There are two important points to note from these three verses, 14-16:
i. God's special blessings and call are independently of human merit (or lack of)God's famous declaration from Exodus is then repeated: "I shall have mercy on whom I have mercy; and I will have compassion on whom I have compassion". This is perfectly congruous with what went before: that God is obliged to NO ONE in His dissemination of blessings; He can bless who He wants for whatever purposes.
ii. God is really gracious and 'big-hearted' in His gifts! (Point [i], instead of causing us to feel concern and 'injustice', should instead lead us to rejoice that His heart is one which longs and loves to bless!)
We may ask for gifts towards ministry;, for relief from suffering (or financial troubles, like yours truly...*grin*); we may point out the perfect 'deservedness' of so-and-so for this privilege or that anointing; we may have perfectly logical and understandable reasons for needing a word, some sign from God, etc. Yet let us never forget that the Lord of Lords - when He DOES eventually bless you - is under NO OBLIGATION to do so. No matter what the situation, His showers of compassion and graciousness are rained down as HE sees fit, not as WE do!
This is especially wondrous in cases where people obviously do NOT deserve any of God's hugs (as in the case of Israel). He shall have compassion on whom He will, even (or especially?) on they that LEAST deserve it.
This is exactly the scenario Moses experienced in Exo 33. Let's look at that chapter to see how events unfold which lead to God's declaration:
Exo 33:12-13 (Moses says to God), "You have been telling me, 'Lead these people', but you have not let me know whom you will send with me...IF YOU ARE PLEASED WITH ME, teach me your ways so I may know you and continue to find favor with you..."(Notice that Moses is petitioning God almost to the point of desperation; here our dear prophet is trying to 'leverage' his requests by suggesting that God's pleasure with him should be reflected in a particular blessing... *smile*)
Exo 33:15, "If Your Presence does not go with us, do not send us up from here. How will anyone know that you are pleased with me and with your people unless you go with us? What ELSE will distinguish (us) from all the other people on the face of the earth?"(See the more intense 'negotiator' role Moses has taken on)
Exo 33:18, "Now show me Your glory."(Moses finally quits the 'courtesy' and virtually demands God to meet his requests, despite the Lord's gracious agreement expressed in vs.17)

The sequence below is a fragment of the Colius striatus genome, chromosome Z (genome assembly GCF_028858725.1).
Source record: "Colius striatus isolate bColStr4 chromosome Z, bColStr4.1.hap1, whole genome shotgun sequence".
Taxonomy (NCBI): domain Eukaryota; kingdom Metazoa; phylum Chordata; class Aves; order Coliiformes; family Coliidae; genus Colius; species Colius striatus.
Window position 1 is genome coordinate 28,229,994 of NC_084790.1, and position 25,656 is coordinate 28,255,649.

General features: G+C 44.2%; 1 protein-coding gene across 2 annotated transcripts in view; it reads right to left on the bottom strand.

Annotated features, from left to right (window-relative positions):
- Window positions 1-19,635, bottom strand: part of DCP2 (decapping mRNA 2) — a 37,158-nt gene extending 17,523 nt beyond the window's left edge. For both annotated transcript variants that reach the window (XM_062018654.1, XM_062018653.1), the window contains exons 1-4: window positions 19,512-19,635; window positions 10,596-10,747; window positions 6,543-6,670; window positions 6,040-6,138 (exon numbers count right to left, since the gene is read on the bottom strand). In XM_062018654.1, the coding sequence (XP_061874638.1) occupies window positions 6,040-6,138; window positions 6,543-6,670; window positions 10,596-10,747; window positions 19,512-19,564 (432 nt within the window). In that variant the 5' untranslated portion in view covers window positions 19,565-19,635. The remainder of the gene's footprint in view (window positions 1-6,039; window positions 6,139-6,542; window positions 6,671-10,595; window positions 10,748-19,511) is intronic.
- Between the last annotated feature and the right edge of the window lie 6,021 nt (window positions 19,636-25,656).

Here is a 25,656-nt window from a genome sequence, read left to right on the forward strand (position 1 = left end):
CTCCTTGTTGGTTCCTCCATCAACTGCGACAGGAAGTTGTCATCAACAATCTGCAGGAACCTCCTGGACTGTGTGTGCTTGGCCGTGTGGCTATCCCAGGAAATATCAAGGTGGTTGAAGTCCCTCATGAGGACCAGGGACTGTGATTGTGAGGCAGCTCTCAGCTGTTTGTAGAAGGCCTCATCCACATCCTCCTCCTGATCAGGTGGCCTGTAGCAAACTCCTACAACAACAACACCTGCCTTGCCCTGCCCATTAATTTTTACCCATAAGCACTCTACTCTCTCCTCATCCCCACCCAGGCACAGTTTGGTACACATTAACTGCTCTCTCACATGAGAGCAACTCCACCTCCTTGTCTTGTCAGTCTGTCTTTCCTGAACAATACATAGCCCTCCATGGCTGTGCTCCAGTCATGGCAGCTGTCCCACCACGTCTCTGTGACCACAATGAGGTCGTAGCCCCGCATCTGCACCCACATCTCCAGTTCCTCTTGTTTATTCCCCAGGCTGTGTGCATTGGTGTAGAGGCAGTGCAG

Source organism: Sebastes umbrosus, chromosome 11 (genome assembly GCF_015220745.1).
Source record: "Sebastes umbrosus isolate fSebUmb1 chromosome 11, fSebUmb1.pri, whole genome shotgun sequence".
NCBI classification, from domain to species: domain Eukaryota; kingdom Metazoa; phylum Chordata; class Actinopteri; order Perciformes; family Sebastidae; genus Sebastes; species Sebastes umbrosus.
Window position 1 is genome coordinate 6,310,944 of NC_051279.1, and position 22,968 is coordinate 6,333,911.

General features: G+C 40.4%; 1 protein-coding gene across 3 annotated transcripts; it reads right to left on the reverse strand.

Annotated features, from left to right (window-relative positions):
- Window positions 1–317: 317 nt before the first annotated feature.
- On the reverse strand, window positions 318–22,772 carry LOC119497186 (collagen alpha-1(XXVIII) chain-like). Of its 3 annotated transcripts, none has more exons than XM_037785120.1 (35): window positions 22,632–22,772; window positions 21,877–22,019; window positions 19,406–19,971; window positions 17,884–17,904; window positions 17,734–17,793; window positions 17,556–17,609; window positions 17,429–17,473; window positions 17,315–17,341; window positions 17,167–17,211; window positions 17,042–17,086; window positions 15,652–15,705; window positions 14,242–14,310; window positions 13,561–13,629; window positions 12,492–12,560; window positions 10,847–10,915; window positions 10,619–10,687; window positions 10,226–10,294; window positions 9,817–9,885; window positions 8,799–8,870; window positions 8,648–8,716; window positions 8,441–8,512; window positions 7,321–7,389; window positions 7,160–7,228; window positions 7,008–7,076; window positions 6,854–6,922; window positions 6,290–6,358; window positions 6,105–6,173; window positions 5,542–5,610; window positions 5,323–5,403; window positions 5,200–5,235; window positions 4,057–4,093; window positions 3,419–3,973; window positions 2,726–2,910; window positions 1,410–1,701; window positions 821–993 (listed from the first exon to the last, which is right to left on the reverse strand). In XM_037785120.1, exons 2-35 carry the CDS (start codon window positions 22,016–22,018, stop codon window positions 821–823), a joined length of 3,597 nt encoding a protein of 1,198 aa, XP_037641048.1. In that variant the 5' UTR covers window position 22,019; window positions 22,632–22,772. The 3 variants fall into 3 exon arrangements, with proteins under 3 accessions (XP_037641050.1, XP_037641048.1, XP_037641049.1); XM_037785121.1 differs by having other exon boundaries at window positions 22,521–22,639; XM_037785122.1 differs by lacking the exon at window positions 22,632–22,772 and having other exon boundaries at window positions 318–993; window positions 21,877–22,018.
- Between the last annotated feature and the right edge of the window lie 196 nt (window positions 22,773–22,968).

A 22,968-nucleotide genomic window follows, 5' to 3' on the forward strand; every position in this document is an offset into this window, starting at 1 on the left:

After which God does indeed bless Moses by causing His goodness to pass 'in front of' M (vs.19). Yet lest Moses forgets and feels that God OWED it to him to thus reveal His glory, the Lord declares unambiguously and lovingly, "Moses, I am showing you my glory because I am pleased with and know you by name (vs.17); I abundantly pour out my mercies and compassion - but don't you ever think that the basis for my doing so is in anything other than My Word, My Wisdom and My Love. Don't ever feel that I am being COMPELLED by human standards or reason to do so. I love you because I am Love, and not because you deserve it. I shall have mercy on whom I shall have mercy."
In Exodus God wanted to convince Moses that the latter's deservedness did not determine divine blessing; in Romans Paul emphasizes fittingly that human 'deservedness' (or otherwise) is not even an issue.
Yet a salient point to note is that the context does not involve SALVIFIC notions, but refer strictly to privileged destinies, temporal blessings, special revelation, prayer requests, etc. The eternal personal salvation of individuals simply isn't the focus here. Paul is talking about the NATION of Israel, what she was sovereignly bestowed with, how she forsook her God and thus her blessings, and how God calls independently of any basis in Man (and thus why it makes no sense to protest that Israel 'should not' have been the Chosen Race given their obvious failures).
Rom 9:16 sums all this up very grandly: "It does not, therefore, depend on man's desire or effort, but on God's mercy". Indeed when it came to the CHOICE of Israel as God's people, it depends on nothing but the loving will of God.
Paul's hypothetical objector was under the (false) presupposition that when God chooses people, He necessarily chooses the 'best'. Thus when Israel fell, this failure naturally reflected back upon God's initial 'faulty' criteria, making God Himself a failure as well.
Yet to employ this line of reasoning would be to forget that the election of Israel by God was done INDEPENDENTLY of the Jews' merits. God had not chosen Israel because she was somehow 'superior' to everyone else, and thus Paul's hypothetical objector (and all of us!) must be reminded that even though elected of God, there is no inherent reason why success in the holy life is somehow 'automatically' or 'effortlessly' achieveable. In fact, the tragic unbelief of the Hebrew race throughout the generations (in spite of their special standing before God) have proved to be their undoing.
Nevertheless the message loud and clear must also be that God is SOVEREIGN with respect to who He wishes to call for whatever destiny/privilege/blessing He has in mind. Yet the wondrous fact is that God is always 'not playing fair' in a gracious and merciful direction i.e. we're always receiving undeserved compassion and providence! God's sovereign flexing of absolute 'deservedness' is thus in OUR favour, pouring out His love on us IN SPITE of our un-worthiness!
How amazing is His love for us...*smile*
(Next, let's look at the Reformed
interpretation of the passages we've just discussed. Alternatively,
we can continue with verses